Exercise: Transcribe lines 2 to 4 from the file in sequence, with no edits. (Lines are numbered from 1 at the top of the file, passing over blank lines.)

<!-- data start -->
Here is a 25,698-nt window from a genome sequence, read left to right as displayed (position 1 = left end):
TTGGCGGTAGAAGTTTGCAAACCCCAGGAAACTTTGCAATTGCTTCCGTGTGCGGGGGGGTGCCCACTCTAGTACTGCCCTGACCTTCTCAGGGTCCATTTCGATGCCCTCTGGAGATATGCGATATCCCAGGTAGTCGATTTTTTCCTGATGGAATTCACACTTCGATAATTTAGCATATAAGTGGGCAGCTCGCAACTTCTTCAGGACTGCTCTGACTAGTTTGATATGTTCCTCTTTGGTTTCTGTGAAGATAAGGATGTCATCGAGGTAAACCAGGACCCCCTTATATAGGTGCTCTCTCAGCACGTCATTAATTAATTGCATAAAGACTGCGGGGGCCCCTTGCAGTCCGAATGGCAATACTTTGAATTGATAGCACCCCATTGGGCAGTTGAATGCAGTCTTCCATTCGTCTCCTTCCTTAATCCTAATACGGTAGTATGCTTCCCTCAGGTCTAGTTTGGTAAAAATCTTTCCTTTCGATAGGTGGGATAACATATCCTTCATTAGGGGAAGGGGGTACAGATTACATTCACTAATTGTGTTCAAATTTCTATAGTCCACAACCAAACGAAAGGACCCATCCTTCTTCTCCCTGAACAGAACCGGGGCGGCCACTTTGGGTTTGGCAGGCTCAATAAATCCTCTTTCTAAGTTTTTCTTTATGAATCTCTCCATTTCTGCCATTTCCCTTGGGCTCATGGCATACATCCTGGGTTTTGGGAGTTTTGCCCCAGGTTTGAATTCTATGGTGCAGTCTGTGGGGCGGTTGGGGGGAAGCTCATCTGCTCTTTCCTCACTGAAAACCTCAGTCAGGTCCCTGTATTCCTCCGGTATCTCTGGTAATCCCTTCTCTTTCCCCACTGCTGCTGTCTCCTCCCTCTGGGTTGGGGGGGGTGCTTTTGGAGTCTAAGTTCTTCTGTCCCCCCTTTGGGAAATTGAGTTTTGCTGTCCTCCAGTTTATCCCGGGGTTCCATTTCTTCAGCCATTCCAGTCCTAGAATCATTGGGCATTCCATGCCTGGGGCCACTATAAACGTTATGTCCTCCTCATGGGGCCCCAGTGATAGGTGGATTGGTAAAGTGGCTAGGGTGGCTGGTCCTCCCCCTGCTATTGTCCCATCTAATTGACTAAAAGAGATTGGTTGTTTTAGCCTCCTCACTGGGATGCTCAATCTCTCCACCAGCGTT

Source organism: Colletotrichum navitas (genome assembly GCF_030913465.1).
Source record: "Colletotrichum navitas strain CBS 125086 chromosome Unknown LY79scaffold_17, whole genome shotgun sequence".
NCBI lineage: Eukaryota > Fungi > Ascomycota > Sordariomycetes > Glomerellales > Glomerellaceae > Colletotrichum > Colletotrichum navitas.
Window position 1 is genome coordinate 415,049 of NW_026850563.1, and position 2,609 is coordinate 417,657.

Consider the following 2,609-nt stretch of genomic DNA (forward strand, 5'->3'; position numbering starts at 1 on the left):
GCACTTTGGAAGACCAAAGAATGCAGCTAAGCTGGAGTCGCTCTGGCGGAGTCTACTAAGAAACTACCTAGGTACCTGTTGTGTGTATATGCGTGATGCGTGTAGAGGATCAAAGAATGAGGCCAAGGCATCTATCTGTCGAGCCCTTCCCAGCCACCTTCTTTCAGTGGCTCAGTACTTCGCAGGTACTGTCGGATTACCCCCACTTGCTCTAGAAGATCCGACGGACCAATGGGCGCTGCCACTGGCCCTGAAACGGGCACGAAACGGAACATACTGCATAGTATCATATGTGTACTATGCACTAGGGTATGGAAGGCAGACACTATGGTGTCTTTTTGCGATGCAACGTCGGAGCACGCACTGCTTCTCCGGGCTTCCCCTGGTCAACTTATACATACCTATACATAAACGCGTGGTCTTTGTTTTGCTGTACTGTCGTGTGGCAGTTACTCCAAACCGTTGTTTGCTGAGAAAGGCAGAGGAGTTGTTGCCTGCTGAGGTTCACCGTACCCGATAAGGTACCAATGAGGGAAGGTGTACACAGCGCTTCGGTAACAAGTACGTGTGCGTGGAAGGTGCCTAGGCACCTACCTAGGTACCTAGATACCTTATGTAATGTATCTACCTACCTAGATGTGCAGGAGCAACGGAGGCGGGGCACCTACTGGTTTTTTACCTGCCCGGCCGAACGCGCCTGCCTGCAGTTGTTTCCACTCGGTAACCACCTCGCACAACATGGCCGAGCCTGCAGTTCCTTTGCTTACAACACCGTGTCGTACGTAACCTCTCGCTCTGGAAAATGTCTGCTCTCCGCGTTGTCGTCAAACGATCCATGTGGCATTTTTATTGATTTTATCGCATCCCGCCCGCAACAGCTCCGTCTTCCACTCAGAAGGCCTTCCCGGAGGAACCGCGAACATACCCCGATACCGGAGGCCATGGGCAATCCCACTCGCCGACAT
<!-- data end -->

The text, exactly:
TTGGCGGTAGAAGTTTGCAAACCCCAGGAAACTTTGCAATTGCTTCCGTGTGCGGGGGGGTGCCCACTCTAGTACTGCCCTGACCTTCTCAGGGTCCATTTCGATGCCCTCTGGAGATATGCGATATCCCAGGTAGTCGATTTTTTCCTGATGGAATTCACACTTCGATAATTTAGCATATAAGTGGGCAGCTCGCAACTTCTTCAGGACTGCTCTGACTAGTTTGATATGTTCCTCTTTGGTTTCTGTGAAGATAAGGATGTCATCGAGGTAAACCAGGACCCCCTTATATAGGTGCTCTCTCAGCACGTCATTAATTAATTGCATAAAGACTGCGGGGGCCCCTTGCAGTCCGAATGGCAATACTTTGAATTGATAGCACCCCATTGGGCAGTTGAATGCAGTCTTCCATTCGTCTCCTTCCTTAATCCTAATACGGTAGTATGCTTCCCTCAGGTCTAGTTTGGTAAAAATCTTTCCTTTCGATAGGTGGGATAACATATCCTTCATTAGGGGAAGGGGGTACAGATTACATTCACTAATTGTGTTCAAATTTCTATAGTCCACAACCAAACGAAAGGACCCATCCTTCTTCTCCCTGAACAGAACCGGGGCGGCCACTTTGGGTTTGGCAGGCTCAATAAATCCTCTTTCTAAGTTTTTCTTTATGAATCTCTCCATTTCTGCCATTTCCCTTGGGCTCATGGCATACATCCTGGGTTTTGGGAGTTTTGCCCCAGGTTTGAATTCTATGGTGCAGTCTGTGGGGCGGTTGGGGGGAAGCTCATCTGCTCTTTCCTCACTGAAAACCTCAGTCAGGTCCCTGTATTCCTCCGGTATCTCTGGTAATCCCTTCTCTTTCCCCACTGCTGCTGTCTCCTCCCTCTGGGTTGGGGGGGGTGCTTTTGGAGTCTAAGTTCTTCTGTCCCCCCTTTGGGAAATTGAGTTTTGCTGTCCTCCAGTTTATCCCGGGGTTCCATTTCTTCAGCCATTCCAGTCCTAGAATCATTGGGCATTCCATGCCTGGGGCCACTATAAACGTTATGTCCTCCTCATGGGGCCCCAGTGATAGGTGGATTGGTAAAGTGGCTAGGGTGGCTGGTCCTCCCCCTGCTATTGTCCCATCTAATTGACTAAAAGAGATTGGTTGTTTTAGCCTCCTCACTGGGATGCTCAATCTCTCCACCAGCGTT

Source organism: Colletotrichum navitas (genome assembly GCF_030913465.1).
Source record: "Colletotrichum navitas strain CBS 125086 chromosome Unknown LY79scaffold_17, whole genome shotgun sequence".